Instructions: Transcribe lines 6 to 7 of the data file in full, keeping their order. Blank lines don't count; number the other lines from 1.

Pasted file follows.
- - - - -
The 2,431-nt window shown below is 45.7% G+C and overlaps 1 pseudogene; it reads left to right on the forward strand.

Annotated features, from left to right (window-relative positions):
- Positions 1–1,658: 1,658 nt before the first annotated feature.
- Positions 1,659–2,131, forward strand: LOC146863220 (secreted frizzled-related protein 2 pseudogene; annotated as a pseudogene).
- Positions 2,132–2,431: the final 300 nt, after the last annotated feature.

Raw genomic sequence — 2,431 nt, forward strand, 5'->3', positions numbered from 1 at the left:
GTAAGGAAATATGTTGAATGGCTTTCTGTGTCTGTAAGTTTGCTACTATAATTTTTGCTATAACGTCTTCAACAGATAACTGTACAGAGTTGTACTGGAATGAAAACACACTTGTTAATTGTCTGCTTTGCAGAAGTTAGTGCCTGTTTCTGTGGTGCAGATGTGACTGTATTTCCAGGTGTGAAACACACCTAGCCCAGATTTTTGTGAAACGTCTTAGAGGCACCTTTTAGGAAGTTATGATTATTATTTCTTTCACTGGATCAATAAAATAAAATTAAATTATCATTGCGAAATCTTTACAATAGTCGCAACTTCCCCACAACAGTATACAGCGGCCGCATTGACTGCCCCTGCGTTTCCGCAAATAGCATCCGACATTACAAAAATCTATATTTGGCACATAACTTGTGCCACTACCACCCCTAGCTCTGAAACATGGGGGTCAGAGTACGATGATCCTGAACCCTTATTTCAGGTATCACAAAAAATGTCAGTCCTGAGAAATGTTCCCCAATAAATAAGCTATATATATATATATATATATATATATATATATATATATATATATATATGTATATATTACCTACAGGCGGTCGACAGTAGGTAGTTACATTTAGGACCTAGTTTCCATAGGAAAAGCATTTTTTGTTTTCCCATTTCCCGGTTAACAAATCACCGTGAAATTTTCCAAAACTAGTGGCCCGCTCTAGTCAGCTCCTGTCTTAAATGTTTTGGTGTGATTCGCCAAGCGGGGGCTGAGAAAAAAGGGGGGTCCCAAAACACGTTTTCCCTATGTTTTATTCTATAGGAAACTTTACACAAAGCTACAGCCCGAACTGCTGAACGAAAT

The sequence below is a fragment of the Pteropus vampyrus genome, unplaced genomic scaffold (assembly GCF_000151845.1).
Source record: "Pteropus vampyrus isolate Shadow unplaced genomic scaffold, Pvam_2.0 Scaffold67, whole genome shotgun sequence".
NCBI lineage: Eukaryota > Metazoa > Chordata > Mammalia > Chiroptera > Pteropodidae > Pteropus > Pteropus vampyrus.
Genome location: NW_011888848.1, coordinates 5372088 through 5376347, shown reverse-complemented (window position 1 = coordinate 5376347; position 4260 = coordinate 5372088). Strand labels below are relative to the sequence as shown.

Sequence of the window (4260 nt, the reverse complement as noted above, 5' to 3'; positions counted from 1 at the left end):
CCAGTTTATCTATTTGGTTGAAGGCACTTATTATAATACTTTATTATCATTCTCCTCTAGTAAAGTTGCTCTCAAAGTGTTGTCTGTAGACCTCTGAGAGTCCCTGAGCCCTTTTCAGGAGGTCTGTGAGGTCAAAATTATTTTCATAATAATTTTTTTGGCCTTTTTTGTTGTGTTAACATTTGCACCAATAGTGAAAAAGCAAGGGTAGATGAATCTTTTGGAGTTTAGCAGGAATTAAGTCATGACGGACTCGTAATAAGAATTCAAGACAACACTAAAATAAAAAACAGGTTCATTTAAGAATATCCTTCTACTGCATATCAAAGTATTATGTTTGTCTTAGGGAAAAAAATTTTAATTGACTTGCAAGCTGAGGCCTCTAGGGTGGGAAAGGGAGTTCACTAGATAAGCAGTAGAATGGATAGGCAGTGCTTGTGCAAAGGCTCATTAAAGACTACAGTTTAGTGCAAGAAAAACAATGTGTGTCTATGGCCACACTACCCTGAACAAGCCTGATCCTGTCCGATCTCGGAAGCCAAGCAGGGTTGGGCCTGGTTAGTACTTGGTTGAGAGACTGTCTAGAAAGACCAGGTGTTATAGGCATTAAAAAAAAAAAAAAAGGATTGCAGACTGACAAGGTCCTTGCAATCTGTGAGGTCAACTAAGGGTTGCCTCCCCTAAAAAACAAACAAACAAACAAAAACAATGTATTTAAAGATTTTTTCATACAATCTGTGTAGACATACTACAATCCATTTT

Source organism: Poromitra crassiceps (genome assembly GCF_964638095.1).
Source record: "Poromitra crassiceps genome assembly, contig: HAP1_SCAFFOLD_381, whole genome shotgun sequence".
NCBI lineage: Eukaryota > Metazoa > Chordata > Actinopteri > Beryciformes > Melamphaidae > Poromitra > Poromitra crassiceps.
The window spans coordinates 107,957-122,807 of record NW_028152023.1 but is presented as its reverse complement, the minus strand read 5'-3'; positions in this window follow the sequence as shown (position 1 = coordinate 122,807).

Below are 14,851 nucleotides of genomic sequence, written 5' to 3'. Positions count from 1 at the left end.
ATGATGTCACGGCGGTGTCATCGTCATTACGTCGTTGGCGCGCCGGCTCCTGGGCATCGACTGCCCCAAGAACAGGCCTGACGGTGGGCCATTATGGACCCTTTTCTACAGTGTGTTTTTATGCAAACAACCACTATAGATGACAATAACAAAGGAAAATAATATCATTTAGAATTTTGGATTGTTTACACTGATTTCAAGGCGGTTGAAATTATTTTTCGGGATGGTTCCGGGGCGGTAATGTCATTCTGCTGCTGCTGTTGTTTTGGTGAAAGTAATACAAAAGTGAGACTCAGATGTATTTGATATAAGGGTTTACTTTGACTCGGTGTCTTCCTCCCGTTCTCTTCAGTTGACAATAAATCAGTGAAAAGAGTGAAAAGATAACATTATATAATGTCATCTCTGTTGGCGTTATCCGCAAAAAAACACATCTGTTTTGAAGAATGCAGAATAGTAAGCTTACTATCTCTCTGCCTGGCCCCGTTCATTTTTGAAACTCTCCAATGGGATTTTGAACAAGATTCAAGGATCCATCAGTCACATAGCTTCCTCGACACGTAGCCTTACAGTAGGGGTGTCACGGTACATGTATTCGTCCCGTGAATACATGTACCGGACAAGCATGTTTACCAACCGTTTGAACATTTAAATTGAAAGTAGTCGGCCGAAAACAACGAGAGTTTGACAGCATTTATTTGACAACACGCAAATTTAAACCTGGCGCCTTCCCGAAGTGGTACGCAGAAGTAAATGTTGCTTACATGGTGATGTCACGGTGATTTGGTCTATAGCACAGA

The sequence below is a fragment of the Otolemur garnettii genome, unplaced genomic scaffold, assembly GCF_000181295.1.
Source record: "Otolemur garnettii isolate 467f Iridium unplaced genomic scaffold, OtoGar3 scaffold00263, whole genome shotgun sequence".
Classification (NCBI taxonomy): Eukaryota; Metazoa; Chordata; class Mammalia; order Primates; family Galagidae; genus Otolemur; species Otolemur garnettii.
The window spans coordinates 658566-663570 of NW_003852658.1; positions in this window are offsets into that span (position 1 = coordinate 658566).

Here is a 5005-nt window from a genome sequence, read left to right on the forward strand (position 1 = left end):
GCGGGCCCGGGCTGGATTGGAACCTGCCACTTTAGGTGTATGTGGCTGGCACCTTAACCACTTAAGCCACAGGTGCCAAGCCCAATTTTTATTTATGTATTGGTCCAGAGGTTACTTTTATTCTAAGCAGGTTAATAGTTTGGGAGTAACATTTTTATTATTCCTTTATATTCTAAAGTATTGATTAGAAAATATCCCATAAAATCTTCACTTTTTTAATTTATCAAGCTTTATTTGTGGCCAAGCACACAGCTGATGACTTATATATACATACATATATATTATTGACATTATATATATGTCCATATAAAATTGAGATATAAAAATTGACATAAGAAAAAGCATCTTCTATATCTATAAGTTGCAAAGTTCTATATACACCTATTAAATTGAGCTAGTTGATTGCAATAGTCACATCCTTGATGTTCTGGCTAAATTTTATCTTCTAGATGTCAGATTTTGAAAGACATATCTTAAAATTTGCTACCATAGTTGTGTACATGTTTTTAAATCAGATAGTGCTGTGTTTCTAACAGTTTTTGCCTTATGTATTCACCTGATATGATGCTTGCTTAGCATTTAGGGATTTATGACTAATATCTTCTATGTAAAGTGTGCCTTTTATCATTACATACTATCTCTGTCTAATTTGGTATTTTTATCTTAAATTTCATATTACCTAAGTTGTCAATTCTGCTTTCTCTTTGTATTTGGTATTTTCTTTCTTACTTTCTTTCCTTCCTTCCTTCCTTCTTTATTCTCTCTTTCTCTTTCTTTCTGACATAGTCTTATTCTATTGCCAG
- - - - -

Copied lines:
Raw genomic sequence — 2,431 nt, forward strand, 5'->3', positions numbered from 1 at the left:
GTAAGGAAATATGTTGAATGGCTTTCTGTGTCTGTAAGTTTGCTACTATAATTTTTGCTATAACGTCTTCAACAGATAACTGTACAGAGTTGTACTGGAATGAAAACACACTTGTTAATTGTCTGCTTTGCAGAAGTTAGTGCCTGTTTCTGTGGTGCAGATGTGACTGTATTTCCAGGTGTGAAACACACCTAGCCCAGATTTTTGTGAAACGTCTTAGAGGCACCTTTTAGGAAGTTATGATTATTATTTCTTTCACTGGATCAATAAAATAAAATTAAATTATCATTGCGAAATCTTTACAATAGTCGCAACTTCCCCACAACAGTATACAGCGGCCGCATTGACTGCCCCTGCGTTTCCGCAAATAGCATCCGACATTACAAAAATCTATATTTGGCACATAACTTGTGCCACTACCACCCCTAGCTCTGAAACATGGGGGTCAGAGTACGATGATCCTGAACCCTTATTTCAGGTATCACAAAAAATGTCAGTCCTGAGAAATGTTCCCCAATAAATAAGCTATATATATATATATATATATATATATATATATATATATATATATATATGTATATATTACCTACAGGCGGTCGACAGTAGGTAGTTACATTTAGGACCTAGTTTCCATAGGAAAAGCATTTTTTGTTTTCCCATTTCCCGGTTAACAAATCACCGTGAAATTTTCCAAAACTAGTGGCCCGCTCTAGTCAGCTCCTGTCTTAAATGTTTTGGTGTGATTCGCCAAGCGGGGGCTGAGAAAAAAGGGGGGTCCCAAAACACGTTTTCCCTATGTTTTATTCTATAGGAAACTTTACACAAAGCTACAGCCCGAACTGCTGAACGAAAT